Depression, Anxiety, and Other Disorders in Adolescence
Many adolescents experience worry from time to time, shifts in their moods, or times of dysphoria, including sadness or anger. Mood and anxiety disorders differ from normative concerns in that they can cause marked impairment, can produce changes in global functioning, and are pervasive. This chapter will provide an understanding of the epidemiology, clinical manifestations, diagnosis, treatment, and prevention of depression, anxiety, and other mental health disorders of children and adolescents.
The importance of recognizing and addressing mental health concerns not only is important for the individual patient, but also has a profound impact on public health. Suicide was the third leading cause of death for 10- to 24-year-olds in 2014. It followed only unintentional injury and homicide, and accounted for 5504 deaths in the United States. Significant risk factors for suicide include major depressive episodes and manic episodes.
Multiple factors play a role in mental health problems in youth. Risk factors for developing mental health problems, such as anxiety and depression, include family conflict, poverty, and school violence. Youth of color are more likely to experience greater barriers to care and higher prevalence of mental health concerns than their white peers. Heredity can be a risk factor for mood and anxiety disorders. In the case of major depression, youth with first-degree family members who are also depressed are 2 to 4 times more likely to have major depression.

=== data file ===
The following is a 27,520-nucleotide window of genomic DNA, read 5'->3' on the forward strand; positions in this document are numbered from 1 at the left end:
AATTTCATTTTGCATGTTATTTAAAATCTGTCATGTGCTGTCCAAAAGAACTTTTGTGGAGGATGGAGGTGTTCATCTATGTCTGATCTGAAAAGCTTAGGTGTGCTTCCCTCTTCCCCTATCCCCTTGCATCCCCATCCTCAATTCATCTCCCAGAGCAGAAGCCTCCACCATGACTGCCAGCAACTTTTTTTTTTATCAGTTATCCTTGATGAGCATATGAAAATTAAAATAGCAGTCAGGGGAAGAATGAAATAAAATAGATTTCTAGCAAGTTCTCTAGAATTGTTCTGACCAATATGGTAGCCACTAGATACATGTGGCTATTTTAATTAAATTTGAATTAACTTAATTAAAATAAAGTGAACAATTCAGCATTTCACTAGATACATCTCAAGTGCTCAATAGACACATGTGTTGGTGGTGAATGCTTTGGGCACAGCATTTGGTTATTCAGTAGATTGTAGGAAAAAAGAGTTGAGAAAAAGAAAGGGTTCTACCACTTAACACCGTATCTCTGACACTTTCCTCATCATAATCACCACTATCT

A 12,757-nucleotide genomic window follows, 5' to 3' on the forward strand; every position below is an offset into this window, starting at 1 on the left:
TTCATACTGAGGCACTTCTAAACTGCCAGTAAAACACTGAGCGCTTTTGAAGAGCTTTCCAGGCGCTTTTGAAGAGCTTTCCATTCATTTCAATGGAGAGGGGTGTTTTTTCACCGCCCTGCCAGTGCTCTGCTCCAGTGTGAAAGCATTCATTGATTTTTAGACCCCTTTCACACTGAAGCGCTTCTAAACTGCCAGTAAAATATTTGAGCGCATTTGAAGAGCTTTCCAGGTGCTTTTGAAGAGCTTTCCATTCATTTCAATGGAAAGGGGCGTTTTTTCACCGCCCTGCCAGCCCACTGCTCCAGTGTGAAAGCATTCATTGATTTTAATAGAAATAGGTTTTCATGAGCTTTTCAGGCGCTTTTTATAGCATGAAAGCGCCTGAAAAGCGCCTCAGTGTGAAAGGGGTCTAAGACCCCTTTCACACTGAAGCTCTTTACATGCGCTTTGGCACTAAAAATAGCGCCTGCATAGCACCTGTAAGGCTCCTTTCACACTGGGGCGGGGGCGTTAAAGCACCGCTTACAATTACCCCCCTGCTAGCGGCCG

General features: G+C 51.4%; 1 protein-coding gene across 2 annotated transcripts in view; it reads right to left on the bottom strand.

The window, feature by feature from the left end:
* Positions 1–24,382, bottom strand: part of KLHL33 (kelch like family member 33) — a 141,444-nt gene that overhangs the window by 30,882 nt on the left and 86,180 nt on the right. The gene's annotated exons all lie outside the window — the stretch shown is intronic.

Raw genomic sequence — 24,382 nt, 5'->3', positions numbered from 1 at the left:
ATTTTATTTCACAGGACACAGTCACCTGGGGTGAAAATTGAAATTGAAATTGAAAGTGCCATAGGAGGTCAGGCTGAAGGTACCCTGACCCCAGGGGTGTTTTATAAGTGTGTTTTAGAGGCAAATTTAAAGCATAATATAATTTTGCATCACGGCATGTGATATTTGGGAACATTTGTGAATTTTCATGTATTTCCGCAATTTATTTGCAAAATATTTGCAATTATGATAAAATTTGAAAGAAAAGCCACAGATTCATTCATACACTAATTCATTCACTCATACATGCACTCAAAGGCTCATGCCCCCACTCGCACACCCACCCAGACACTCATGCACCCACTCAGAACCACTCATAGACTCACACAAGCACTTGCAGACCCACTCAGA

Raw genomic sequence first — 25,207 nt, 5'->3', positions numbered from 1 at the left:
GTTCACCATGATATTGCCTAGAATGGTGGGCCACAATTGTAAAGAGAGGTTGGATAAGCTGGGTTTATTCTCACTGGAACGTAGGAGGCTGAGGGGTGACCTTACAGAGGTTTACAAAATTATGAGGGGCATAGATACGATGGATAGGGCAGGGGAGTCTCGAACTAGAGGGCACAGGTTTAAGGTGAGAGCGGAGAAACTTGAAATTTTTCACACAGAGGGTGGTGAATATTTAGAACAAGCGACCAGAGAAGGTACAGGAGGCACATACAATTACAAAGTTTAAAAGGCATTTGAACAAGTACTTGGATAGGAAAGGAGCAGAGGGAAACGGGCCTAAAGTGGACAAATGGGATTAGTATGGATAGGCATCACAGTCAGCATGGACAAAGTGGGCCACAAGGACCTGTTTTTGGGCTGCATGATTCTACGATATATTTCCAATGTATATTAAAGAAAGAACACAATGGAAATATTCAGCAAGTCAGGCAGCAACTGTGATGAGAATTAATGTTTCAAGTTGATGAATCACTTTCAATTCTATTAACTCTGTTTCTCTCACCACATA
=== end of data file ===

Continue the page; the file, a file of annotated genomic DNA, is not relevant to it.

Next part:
Adolescence is a complicated period when individuals reach maturity in physical and sexual development, with a lag of maturity in other areas such as cognitive and emotional development. Biological changes, such as hormonal changes, may play a role in adolescents’ vulnerability toward emotional and behavioral issues. Regions of the adolescent brain, such as the prefrontal cortex, which controls executive function, are still in the process of developing until the mid-20s. There is discussion that the changes that occur during adolescence are possibly linked to the vulnerability during adolescence of mood disorders, schizophrenia, and other conditions.
Initial screening for mood, anxiety, and other disorders may be done through the clinical screening during a medical visit (eg, HEADSS exam) and screening questionnaires. However, an extensive diagnostic interview to include self-report, caregiver report, history of symptoms, and other formal assessments are the ideal standard for the diagnosis of a mental health disorder.
MAJOR DEPRESSIVE DISORDER AND PERSISTENT DEPRESSIVE DISORDER
Major depression and other depressive disorders are further discussed in Chapter 94. This discussion focuses on these disorders in the adolescent patient.
The clinical presentation of depression varies with age. Unlike school-aged children, adolescents are less likely to present with primarily somatic complaints, and unlike adults, adolescents are less likely to appear melancholic or sullen. More often, adolescents present with symptoms of irritable ...